OEMs search for new levels of production efficiency
To meet these demands virtual simulation technology is being heavily employed by GM, according to Perez. This usage ranges from validation of components to simulation of production automation and assembly operation ergonomics. This sudden increase in the use of cutting edge technologies appears to have been triggered by the influx of new OEM manufacturing facilities.A number of new ‘green field’ sites have been developed recently and Brazil is seeing high-tech manufacturing plants being built that not only use the latest production technology but that also are designed to minimise the environmental impact. Perez cited GM’s new Joinville facility as an example of how the company is not only adopting a sustainable strategy to producing vehicles but also in its construction of new plants.
Sustainability and simulation developments in production were subjects touched on by manufacturing manager for Volkswagen do Brasil, Alexander Korb. Highlighting the need to reduce costs Korb focused on VW’s strategy for efficient energy management and materials usage.
The company is investing heavily in production technologies (introducing production of the Golf to Brazil at its Curitiba plant) and is rolling out its global ‘Think Blue’ programme to facilities in Brazil. This will involve developing better logistics and adding renewable energy sources at plants. Korb described the use of motion capture technology to improve the ergonomics of assembly operations, as part of a programme to increase productivity.
Implementing new technologies and strategies to improve production are not the only challenges faced by OEMs.
Renault has recently taken on perhaps the most difficult (and certainly the most complex) challenges at its plant at Curitiba. According to Luiz Quinalha, the plant director, they had just six weeks in which to redevelop the plant; this essentially meant building a virtually new plant inside the existing facility. Quinalha explained the requirement to increase capacity had seen a number of options explored but this bold plan was viewed as the best option.
To give some idea of the scale of the task, Quinalha described how the redevelopment required 65 separate, major projects to converge at the correct points in the schedule. Asked if virtual simulation had been employed in the new development, Quinalha replied that it had been used and offered the complete replacement of paintshop as an example. He explained that the project allowed no margin for error, so every detail needed to be worked out prior to commencing construction. Lizandro Mello, of Magius Metalurgica Industrial S/A, questioned how the OEMs had arrived by such optimistic projections for demand given the fluctuations in the Brazilian market.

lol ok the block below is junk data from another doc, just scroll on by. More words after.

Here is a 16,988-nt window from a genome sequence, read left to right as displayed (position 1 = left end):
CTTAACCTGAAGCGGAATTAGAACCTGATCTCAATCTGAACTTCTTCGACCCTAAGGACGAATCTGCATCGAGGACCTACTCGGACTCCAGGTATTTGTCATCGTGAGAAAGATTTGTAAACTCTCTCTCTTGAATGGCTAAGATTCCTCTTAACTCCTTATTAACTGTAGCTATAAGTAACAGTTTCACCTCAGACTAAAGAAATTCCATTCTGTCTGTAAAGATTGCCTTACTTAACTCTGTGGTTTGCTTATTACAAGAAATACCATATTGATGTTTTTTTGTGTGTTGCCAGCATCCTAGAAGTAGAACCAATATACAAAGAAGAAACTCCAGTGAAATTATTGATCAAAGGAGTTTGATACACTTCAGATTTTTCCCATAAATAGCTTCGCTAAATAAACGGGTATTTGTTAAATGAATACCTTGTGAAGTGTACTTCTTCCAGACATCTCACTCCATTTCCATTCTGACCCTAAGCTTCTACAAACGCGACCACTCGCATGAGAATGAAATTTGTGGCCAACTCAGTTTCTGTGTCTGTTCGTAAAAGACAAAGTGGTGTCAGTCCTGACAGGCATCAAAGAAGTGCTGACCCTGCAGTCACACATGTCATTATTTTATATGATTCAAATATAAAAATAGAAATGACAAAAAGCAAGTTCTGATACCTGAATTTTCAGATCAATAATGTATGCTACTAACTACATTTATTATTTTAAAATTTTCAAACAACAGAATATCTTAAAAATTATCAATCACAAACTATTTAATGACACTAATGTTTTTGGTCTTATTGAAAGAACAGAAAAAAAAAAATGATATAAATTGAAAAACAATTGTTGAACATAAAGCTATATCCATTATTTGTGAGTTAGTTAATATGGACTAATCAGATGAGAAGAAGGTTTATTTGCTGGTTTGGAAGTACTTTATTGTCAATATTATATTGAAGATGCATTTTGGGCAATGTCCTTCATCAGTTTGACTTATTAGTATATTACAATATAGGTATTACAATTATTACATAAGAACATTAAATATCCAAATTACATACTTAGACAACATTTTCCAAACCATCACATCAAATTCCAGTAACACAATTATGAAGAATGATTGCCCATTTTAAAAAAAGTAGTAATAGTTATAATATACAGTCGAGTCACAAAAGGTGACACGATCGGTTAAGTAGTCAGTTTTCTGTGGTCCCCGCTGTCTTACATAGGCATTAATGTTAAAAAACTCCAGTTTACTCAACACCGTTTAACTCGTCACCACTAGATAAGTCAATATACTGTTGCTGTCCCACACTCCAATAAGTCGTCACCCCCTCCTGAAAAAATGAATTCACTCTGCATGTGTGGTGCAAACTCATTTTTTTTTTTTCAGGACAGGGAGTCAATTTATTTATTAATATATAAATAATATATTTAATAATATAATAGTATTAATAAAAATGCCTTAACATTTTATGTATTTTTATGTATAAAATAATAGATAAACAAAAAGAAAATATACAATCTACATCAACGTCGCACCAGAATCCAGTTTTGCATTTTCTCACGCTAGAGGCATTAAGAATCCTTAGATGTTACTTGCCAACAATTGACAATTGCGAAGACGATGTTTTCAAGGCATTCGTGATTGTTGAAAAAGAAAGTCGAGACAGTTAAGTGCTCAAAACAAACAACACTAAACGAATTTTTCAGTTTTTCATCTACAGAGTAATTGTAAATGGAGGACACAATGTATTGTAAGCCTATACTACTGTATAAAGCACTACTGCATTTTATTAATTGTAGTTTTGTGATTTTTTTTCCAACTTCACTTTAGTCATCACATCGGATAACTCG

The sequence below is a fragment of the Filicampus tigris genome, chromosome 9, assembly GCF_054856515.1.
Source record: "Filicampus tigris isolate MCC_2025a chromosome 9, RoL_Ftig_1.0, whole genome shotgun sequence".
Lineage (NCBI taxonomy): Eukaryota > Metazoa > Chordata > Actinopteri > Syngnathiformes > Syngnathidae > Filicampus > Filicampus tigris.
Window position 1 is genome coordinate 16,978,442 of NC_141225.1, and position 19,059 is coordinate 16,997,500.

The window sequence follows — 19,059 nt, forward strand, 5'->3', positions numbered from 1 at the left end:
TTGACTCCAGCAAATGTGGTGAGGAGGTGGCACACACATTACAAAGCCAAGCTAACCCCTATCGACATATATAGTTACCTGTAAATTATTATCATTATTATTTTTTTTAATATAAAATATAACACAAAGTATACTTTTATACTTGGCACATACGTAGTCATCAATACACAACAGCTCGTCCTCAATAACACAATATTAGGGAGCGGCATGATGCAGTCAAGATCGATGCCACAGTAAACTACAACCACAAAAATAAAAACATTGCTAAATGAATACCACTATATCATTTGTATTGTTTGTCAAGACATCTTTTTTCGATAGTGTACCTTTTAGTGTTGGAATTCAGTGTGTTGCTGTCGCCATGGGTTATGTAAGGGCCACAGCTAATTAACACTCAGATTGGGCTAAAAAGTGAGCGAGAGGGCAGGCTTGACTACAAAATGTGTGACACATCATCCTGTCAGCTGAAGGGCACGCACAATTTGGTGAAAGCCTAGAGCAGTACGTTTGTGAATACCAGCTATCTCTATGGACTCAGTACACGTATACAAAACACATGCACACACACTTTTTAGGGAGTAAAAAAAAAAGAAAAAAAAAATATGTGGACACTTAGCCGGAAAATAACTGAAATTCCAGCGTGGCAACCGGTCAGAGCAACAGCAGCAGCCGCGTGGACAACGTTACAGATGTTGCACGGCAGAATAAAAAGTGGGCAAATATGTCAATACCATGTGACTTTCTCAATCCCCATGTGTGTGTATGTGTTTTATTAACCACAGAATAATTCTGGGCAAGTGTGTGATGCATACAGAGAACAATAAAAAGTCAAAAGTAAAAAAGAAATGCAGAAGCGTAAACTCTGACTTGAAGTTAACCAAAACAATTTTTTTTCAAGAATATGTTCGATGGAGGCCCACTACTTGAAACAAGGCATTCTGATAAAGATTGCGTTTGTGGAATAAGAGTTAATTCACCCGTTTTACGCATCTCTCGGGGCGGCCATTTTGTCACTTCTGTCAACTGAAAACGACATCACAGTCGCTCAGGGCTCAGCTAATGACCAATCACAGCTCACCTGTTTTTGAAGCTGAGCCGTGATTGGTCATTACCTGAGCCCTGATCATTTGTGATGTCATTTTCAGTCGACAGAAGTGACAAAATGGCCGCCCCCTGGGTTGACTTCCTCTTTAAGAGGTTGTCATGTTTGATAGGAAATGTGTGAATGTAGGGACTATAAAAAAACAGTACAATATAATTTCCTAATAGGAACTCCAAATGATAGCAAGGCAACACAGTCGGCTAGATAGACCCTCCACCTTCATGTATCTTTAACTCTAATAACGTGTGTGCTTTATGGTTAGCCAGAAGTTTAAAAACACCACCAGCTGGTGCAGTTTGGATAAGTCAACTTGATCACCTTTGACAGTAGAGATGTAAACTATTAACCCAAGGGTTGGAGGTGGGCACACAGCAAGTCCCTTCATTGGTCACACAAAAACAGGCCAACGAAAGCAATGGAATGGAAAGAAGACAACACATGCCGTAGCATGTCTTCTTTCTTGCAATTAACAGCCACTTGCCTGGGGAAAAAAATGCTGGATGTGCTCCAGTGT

Perez replied that the forecasts took in to account the average market conditions and sale figures over previous years but he stressed that there was an urgent need to increase the speed of product to market to keep up production capacity at the plants. Korb added that new products were essential to compete with the influx of new vehicle-makers coming into Brazil. Renault’s Quinalha noted that the demand came from across South America not just the Brazilian market.
Asked about the impact of the new Inovar Auto programme (see report in AMS Nov-Dec) both Perez and Korb felt it would have a big influence on future investment but as to whether it would favour OEMs new to Brazil (building new plants) over those long established (with older manufacturing infrastructure and technology already in place) in the country, Perez felt the advantage of established infrastructure and supply chains would balance out the levels of investment to be made. Increased costs (wages etc) had not been matched with an increase in productivity stated the director of SINDIPECAS, Gábor Deák. This posed a serious challenge to the future competitiveness of Brazil’s automotive industry he added. Ford’s regional director for suppliers & technical assistance, Silvio Illi described how the company’s ONE FORD global programme encompassed its suppliers. He raised what has become a recurrent theme among OEMs with global production networks, that it is vital to raise and maintain the quality and consistency of suppliers. This was a challenge in South America which Illi described as one of the most complex regions for manufacturing and supply.